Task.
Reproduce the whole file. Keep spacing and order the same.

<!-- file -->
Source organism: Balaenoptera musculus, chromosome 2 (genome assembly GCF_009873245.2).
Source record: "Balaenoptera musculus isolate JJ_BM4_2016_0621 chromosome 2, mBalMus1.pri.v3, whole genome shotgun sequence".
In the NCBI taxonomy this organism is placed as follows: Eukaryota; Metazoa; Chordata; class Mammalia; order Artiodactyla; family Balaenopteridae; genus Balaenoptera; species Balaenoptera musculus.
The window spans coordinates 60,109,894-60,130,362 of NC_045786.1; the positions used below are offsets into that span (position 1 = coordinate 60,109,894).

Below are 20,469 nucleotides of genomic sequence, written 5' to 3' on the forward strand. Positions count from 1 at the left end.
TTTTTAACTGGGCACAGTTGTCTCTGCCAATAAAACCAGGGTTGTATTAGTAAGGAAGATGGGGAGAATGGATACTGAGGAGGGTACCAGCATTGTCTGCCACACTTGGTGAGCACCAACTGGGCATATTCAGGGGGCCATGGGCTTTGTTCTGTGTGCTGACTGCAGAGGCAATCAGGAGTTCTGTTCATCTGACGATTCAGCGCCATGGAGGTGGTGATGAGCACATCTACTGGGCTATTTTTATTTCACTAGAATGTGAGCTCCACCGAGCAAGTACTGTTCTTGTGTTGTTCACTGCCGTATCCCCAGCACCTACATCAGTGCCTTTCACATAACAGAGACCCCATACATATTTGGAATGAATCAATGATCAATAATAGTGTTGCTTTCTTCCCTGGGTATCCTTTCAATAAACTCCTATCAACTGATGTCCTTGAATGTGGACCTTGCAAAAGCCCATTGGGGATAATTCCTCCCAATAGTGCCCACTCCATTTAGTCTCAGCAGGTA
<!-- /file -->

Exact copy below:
Source organism: Balaenoptera musculus, chromosome 2 (genome assembly GCF_009873245.2).
Source record: "Balaenoptera musculus isolate JJ_BM4_2016_0621 chromosome 2, mBalMus1.pri.v3, whole genome shotgun sequence".
In the NCBI taxonomy this organism is placed as follows: Eukaryota; Metazoa; Chordata; class Mammalia; order Artiodactyla; family Balaenopteridae; genus Balaenoptera; species Balaenoptera musculus.
The window spans coordinates 60,109,894-60,130,362 of NC_045786.1; the positions used below are offsets into that span (position 1 = coordinate 60,109,894).

Below are 20,469 nucleotides of genomic sequence, written 5' to 3' on the forward strand. Positions count from 1 at the left end.
TTTTTAACTGGGCACAGTTGTCTCTGCCAATAAAACCAGGGTTGTATTAGTAAGGAAGATGGGGAGAATGGATACTGAGGAGGGTACCAGCATTGTCTGCCACACTTGGTGAGCACCAACTGGGCATATTCAGGGGGCCATGGGCTTTGTTCTGTGTGCTGACTGCAGAGGCAATCAGGAGTTCTGTTCATCTGACGATTCAGCGCCATGGAGGTGGTGATGAGCACATCTACTGGGCTATTTTTATTTCACTAGAATGTGAGCTCCACCGAGCAAGTACTGTTCTTGTGTTGTTCACTGCCGTATCCCCAGCACCTACATCAGTGCCTTTCACATAACAGAGACCCCATACATATTTGGAATGAATCAATGATCAATAATAGTGTTGCTTTCTTCCCTGGGTATCCTTTCAATAAACTCCTATCAACTGATGTCCTTGAATGTGGACCTTGCAAAAGCCCATTGGGGATAATTCCTCCCAATAGTGCCCACTCCATTTAGTCTCAGCAGGTA